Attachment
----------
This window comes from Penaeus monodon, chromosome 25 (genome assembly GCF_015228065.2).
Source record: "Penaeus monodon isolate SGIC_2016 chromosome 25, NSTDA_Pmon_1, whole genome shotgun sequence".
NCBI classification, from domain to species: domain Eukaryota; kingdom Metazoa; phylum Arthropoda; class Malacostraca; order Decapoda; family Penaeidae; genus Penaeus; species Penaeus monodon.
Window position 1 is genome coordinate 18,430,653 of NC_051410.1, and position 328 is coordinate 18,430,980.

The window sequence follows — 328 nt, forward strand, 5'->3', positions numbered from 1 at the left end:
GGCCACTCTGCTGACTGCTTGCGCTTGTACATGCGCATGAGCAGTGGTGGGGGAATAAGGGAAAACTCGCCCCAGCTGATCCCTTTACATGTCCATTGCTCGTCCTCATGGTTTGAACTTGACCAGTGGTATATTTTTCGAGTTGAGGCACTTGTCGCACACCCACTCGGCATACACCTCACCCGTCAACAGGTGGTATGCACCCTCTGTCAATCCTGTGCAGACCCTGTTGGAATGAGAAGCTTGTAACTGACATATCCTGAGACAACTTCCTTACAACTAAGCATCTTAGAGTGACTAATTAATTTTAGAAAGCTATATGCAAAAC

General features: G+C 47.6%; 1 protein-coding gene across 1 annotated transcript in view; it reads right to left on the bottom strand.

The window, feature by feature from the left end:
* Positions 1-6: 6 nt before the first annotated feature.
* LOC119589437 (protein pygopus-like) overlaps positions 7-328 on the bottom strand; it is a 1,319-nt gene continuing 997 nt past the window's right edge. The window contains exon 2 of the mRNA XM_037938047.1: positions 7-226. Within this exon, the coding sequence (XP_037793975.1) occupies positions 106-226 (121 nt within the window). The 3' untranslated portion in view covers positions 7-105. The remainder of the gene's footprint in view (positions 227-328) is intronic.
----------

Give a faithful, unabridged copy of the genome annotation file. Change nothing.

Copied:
This window comes from Penaeus monodon, chromosome 25 (genome assembly GCF_015228065.2).
Source record: "Penaeus monodon isolate SGIC_2016 chromosome 25, NSTDA_Pmon_1, whole genome shotgun sequence".
NCBI classification, from domain to species: domain Eukaryota; kingdom Metazoa; phylum Arthropoda; class Malacostraca; order Decapoda; family Penaeidae; genus Penaeus; species Penaeus monodon.
Window position 1 is genome coordinate 18,430,653 of NC_051410.1, and position 328 is coordinate 18,430,980.

The window sequence follows — 328 nt, forward strand, 5'->3', positions numbered from 1 at the left end:
GGCCACTCTGCTGACTGCTTGCGCTTGTACATGCGCATGAGCAGTGGTGGGGGAATAAGGGAAAACTCGCCCCAGCTGATCCCTTTACATGTCCATTGCTCGTCCTCATGGTTTGAACTTGACCAGTGGTATATTTTTCGAGTTGAGGCACTTGTCGCACACCCACTCGGCATACACCTCACCCGTCAACAGGTGGTATGCACCCTCTGTCAATCCTGTGCAGACCCTGTTGGAATGAGAAGCTTGTAACTGACATATCCTGAGACAACTTCCTTACAACTAAGCATCTTAGAGTGACTAATTAATTTTAGAAAGCTATATGCAAAAC

General features: G+C 47.6%; 1 protein-coding gene across 1 annotated transcript in view; it reads right to left on the bottom strand.

The window, feature by feature from the left end:
* Positions 1-6: 6 nt before the first annotated feature.
* LOC119589437 (protein pygopus-like) overlaps positions 7-328 on the bottom strand; it is a 1,319-nt gene continuing 997 nt past the window's right edge. The window contains exon 2 of the mRNA XM_037938047.1: positions 7-226. Within this exon, the coding sequence (XP_037793975.1) occupies positions 106-226 (121 nt within the window). The 3' untranslated portion in view covers positions 7-105. The remainder of the gene's footprint in view (positions 227-328) is intronic.